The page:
Lifting the veil on the Valley
Ever wondered what Silicon Valley is really like? Does every tech CEO wear a hoodie, and is the food at Google actually that good?
All kidding aside, there is a certain aura that surrounds the Bay Area. What makes innovation tick inside both a Fortune 500 company and a startup? I was fortunate this summer to peek behind the curtain of the Valley in a West Coast Business Practices Immersion hosted by Goizueta Business School in San Francisco. The immersion is a MEMBA elective designed to expose students to technologies, corporations and cultures that have fundamentally restructured business practices in the 21st century.
Over the course of four days, we talked with robots, stepped inside a cannabis warehouse, dined at Google (yes, the food is that good) and cooked in a smart kitchen. In total, we visited 12 companies and had unparalleled access to CEOs and other executives.
I was star struck sitting across the table from Zander Lurie 99JD/MBA, CEO of SurveyMonkey, who just the day before had filed a draft registration for an Initial Public Offering. Amid such an important day for his company, Lurie spent more than 20 minutes with our group, fielding questions and responding with honest insight. Throughout the week, we heard some of the most forthright and honest confessions from business leaders I have ever witnessed in my career. They opened the floor for frank, informal dialogue and responded with insights into their experiences that you won’t read in Wired.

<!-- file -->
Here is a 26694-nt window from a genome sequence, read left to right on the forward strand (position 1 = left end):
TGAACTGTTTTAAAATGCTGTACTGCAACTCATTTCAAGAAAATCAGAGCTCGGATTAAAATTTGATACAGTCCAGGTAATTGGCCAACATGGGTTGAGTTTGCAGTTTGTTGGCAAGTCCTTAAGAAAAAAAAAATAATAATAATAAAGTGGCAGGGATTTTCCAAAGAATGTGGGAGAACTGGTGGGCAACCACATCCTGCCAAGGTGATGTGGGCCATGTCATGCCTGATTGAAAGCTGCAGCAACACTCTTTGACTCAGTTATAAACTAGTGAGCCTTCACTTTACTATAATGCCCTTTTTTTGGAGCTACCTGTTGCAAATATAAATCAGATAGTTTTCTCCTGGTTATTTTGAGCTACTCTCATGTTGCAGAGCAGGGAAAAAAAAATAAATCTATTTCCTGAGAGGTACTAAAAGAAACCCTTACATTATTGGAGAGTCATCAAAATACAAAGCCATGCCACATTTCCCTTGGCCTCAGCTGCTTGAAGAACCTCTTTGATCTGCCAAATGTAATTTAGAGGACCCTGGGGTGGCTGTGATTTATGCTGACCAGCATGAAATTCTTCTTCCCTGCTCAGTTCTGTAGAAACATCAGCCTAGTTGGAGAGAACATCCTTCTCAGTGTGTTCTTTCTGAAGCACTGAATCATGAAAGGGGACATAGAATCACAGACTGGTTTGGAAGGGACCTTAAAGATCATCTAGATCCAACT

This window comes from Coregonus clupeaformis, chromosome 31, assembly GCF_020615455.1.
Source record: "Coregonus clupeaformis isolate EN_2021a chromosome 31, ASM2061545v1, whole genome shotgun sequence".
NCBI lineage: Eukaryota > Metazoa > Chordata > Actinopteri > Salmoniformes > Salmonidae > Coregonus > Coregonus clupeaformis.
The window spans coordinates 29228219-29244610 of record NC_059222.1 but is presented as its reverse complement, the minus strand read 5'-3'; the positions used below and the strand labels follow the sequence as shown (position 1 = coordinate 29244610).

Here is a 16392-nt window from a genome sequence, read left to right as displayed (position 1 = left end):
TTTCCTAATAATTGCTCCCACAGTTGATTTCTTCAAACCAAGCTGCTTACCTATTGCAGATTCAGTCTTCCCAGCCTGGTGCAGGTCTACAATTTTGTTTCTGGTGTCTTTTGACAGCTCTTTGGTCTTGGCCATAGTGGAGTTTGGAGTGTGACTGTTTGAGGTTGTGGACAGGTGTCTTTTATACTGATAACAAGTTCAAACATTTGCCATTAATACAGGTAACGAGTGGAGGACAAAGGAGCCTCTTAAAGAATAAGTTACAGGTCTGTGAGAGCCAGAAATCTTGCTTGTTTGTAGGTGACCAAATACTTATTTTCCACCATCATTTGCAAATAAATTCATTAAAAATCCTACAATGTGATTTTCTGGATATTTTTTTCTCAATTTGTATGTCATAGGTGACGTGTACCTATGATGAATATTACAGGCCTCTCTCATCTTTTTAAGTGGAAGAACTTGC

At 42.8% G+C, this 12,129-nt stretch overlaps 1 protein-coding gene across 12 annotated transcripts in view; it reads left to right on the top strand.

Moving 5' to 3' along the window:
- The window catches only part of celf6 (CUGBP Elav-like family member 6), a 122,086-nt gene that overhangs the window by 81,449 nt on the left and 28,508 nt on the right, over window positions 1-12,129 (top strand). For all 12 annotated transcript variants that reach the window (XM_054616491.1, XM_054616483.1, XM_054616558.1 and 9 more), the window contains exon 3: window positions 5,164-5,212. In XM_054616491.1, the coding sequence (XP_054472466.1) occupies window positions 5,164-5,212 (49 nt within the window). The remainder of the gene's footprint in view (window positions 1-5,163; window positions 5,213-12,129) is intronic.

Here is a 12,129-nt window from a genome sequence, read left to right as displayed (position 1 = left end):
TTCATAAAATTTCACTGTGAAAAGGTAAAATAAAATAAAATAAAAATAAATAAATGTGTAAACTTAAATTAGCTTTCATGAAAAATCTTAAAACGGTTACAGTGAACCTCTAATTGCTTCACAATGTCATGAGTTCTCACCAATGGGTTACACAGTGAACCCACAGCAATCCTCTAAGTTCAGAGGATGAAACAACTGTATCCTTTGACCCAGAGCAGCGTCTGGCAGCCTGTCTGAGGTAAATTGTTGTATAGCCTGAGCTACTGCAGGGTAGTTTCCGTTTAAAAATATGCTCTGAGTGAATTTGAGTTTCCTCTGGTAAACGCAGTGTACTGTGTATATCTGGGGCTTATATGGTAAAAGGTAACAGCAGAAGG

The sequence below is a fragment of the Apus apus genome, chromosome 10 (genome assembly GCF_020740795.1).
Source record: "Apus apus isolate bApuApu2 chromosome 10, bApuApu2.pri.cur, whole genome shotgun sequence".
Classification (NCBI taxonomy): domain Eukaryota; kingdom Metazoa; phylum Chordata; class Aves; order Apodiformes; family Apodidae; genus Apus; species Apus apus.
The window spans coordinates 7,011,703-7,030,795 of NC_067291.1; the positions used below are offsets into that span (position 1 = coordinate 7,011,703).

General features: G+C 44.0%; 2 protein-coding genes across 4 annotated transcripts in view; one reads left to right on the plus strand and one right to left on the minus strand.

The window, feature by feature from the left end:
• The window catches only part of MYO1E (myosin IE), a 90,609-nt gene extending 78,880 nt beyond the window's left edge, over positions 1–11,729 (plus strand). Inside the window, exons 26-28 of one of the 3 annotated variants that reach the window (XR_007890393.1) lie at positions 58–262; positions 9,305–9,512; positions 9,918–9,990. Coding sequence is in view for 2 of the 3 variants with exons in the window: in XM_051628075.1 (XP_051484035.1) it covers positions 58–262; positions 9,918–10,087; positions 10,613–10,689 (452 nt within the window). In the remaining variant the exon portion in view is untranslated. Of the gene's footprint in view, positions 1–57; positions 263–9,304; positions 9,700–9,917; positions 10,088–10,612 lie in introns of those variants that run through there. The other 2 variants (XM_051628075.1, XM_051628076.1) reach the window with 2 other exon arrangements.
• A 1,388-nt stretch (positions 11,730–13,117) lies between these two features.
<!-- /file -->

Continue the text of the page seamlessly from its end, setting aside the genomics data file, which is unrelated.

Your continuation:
I credit this level of access to the program’s faculty member, Andrea Hershatter, and her ability to tap into Goizueta’s impressive network of alumni who are making waves in Silicon Valley.
Every visit was coordinated through a Goizueta alum. Not only did the trip provide us with unparalleled access to innovative businesses, but we broadened our personal networks far beyond what I expected. Talking to a Goizueta alum in the halls of the LinkedIn offices provided greater value than any network reception I’ve ever attended.
This experience has confirmed for me that the faculty and peer interaction truly make an educational program stand apart from others. The merits of this program rest in the perspectives my classmates were able to share with each other, Hershatter’s insight into what is relevant and useful for students, and the power and loyalty of the Goizueta alumni network.
The program challenged my thinking about innovation and inspired me to test some new approaches in my own management style. I learned that behind the veil, Silicon Valley is teeming with managers and leaders who are struggling with many of the same challenges as those outside the tech industry, like how to inspire employees, build a cohesive culture and drive profitability in an increasingly global landscape.